We have been given an object ­lesson in how to undermine ­democracy and nurture authoritarianism, which the “opposition” parties are failing to challenge; the fact that purportedly, neither the Labour Party nor

LibDems will put forward speakers at the London Rejoin event – flying in the face of the majority of UK people who believe Brexit was a mistake – is further proof, if any were needed, of the rotten state of the Westminster system. No wonder the devolved nations are all seeing increasing support for self-determination, in the form of Scottish and Welsh independence and Irish reunification.

So, rather than asking “can Britain be saved?” a more apt question is “should Britain be saved?”.

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Sadly, this question is not being posed by the UK Rejoin movement; in pressing only for the whole UK to rejoin the EU, their mission is a blinkered and unambitious one, failing to consider other options which may be much more beneficial in the long run.

In other words, they are overlooking an important opportunity. The ­option that they seem determined to ignore is that, when Scotland ­becomes independent and joins the EU as a country in our own right, this will of necessity bring about desperately needed fundamental constitutional reform for the rest of the UK.

This process is likely to be challenging and protracted, and various outcomes are possible for the remaining three nations, but it will be an enforced fresh start and may be the best chance that people across the current UK will have to recover from the harm and destruction that the UK Government has wreaked upon us for a decade or more.

So the logic is that it is in everyone’s interests in the UK to support independence and reunification movements in the devolved nations.

In other words, we need to urge UK-based pro-EU campaigners to invest their efforts in a more worthwhile aim: rather than simply trying to get the UK in its existing decrepit state back into the EU, we should urge them to campaign to end the ­Union, and engage in creating a ­better future for all, turning England and the ­other nations into better ­places for our children to grow up in.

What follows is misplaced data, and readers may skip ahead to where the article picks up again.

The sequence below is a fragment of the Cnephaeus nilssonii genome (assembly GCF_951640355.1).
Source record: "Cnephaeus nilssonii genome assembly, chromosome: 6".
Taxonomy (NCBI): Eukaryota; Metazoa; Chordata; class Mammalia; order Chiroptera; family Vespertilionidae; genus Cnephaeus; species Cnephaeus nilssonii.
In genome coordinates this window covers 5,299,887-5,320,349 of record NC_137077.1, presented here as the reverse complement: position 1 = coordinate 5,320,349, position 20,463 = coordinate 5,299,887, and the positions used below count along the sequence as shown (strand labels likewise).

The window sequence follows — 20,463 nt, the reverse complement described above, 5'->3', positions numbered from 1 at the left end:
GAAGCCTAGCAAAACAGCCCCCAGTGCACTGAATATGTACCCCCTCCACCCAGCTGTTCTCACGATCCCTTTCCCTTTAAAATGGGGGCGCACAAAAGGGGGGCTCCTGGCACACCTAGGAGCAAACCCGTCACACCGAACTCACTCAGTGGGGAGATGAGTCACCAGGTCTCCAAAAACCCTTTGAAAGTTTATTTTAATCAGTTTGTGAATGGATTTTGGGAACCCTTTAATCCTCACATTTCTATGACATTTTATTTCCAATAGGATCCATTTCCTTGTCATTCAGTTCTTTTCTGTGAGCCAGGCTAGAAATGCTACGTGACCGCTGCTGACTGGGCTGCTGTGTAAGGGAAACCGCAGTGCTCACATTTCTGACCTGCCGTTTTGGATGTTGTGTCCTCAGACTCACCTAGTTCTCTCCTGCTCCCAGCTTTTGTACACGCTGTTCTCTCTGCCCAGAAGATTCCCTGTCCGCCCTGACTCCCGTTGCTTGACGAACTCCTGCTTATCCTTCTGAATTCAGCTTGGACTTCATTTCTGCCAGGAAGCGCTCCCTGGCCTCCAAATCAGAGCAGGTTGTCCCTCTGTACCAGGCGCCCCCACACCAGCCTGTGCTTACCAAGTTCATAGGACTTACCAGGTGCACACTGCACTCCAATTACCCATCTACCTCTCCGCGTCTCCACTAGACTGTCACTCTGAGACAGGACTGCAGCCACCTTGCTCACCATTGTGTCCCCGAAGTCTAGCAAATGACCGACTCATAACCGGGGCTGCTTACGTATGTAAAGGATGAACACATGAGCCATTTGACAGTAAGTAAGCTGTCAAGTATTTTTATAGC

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An important aspect of that better future will be EU membership; ­Scotland will join the EU as soon as possible once independent and blaze a trail for the other nations to follow.

The idea that breaking up the UK is inevitable and will be in everyone’s interests is not new.

As long ago as 1977, Tom Nairn’s prescient study of British history and politics was published, in which the author describes the “slow foundering” of the UK due to the decline of empire and an anachronistic

constitution that is not fit for purpose. Nearly half a century later, an event will be held in Edinburgh in November as a “salute” to Tom Nairn, using the same title as his book The Break-up Of Britain.

That break-up process is now ­being hastened by Brexit, ­according to many commentators such as ­historian David Edgerton, who said: “The breakup of the Union certainly won’t be easy but it may be one of the few good things to come out of Brexit — not just for Scotland and Ireland but also, and perhaps especially, ­ for England.”

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So, a very good reason for pro-indy activists to take part in the London Rejoin march this weekend will be to raise awareness about Scottish independence and encourage the UK-based Rejoin movement to support the indy cause – because it’s in everyone’s best interests, not just Scots’.

I urge Yessers attending the London march to go armed with bundles of flyers to distribute, such as those from Yes for EU or Believe in Scotland, as well as your EU/Saltire placard, and chat with people about independence.

The message is that Britain is broken beyond repair – the rotten Union cannot and should not be saved. The sooner it’s put out of its misery, the sooner we – Scotland and the other nations – can rejoin the European family, and start to build a much ­better future for everyone.

Morag Williamson is Convenor of Yes for EU but she is writing in a personal capacity